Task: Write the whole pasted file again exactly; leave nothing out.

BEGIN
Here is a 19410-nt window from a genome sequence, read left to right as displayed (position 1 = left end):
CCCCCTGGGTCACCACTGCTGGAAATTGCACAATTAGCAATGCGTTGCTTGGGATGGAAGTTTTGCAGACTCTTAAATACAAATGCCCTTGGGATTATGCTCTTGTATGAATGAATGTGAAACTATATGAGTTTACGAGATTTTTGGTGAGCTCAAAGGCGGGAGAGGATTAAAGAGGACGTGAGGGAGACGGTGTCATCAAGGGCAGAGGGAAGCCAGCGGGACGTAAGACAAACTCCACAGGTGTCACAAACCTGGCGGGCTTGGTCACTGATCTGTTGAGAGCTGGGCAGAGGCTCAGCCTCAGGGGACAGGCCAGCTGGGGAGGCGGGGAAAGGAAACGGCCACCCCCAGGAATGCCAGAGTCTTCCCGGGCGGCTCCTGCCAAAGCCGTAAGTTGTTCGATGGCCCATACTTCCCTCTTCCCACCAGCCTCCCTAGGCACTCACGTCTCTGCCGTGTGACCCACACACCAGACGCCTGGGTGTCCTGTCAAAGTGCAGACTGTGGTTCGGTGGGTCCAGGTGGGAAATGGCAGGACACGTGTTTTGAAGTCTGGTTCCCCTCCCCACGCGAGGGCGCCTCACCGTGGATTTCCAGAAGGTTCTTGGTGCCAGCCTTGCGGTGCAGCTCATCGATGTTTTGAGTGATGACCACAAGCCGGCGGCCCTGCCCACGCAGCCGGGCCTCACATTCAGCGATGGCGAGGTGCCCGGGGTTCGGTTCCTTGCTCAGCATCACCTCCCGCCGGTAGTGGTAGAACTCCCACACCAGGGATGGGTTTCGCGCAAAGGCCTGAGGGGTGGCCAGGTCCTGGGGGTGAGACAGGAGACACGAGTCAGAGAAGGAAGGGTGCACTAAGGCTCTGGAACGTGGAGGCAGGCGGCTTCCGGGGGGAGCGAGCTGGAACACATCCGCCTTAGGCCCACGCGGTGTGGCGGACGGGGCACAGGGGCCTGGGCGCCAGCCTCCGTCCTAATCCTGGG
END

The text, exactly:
Here is a 19410-nt window from a genome sequence, read left to right as displayed (position 1 = left end):
CCCCCTGGGTCACCACTGCTGGAAATTGCACAATTAGCAATGCGTTGCTTGGGATGGAAGTTTTGCAGACTCTTAAATACAAATGCCCTTGGGATTATGCTCTTGTATGAATGAATGTGAAACTATATGAGTTTACGAGATTTTTGGTGAGCTCAAAGGCGGGAGAGGATTAAAGAGGACGTGAGGGAGACGGTGTCATCAAGGGCAGAGGGAAGCCAGCGGGACGTAAGACAAACTCCACAGGTGTCACAAACCTGGCGGGCTTGGTCACTGATCTGTTGAGAGCTGGGCAGAGGCTCAGCCTCAGGGGACAGGCCAGCTGGGGAGGCGGGGAAAGGAAACGGCCACCCCCAGGAATGCCAGAGTCTTCCCGGGCGGCTCCTGCCAAAGCCGTAAGTTGTTCGATGGCCCATACTTCCCTCTTCCCACCAGCCTCCCTAGGCACTCACGTCTCTGCCGTGTGACCCACACACCAGACGCCTGGGTGTCCTGTCAAAGTGCAGACTGTGGTTCGGTGGGTCCAGGTGGGAAATGGCAGGACACGTGTTTTGAAGTCTGGTTCCCCTCCCCACGCGAGGGCGCCTCACCGTGGATTTCCAGAAGGTTCTTGGTGCCAGCCTTGCGGTGCAGCTCATCGATGTTTTGAGTGATGACCACAAGCCGGCGGCCCTGCCCACGCAGCCGGGCCTCACATTCAGCGATGGCGAGGTGCCCGGGGTTCGGTTCCTTGCTCAGCATCACCTCCCGCCGGTAGTGGTAGAACTCCCACACCAGGGATGGGTTTCGCGCAAAGGCCTGAGGGGTGGCCAGGTCCTGGGGGTGAGACAGGAGACACGAGTCAGAGAAGGAAGGGTGCACTAAGGCTCTGGAACGTGGAGGCAGGCGGCTTCCGGGGGGAGCGAGCTGGAACACATCCGCCTTAGGCCCACGCGGTGTGGCGGACGGGGCACAGGGGCCTGGGCGCCAGCCTCCGTCCTAATCCTGGG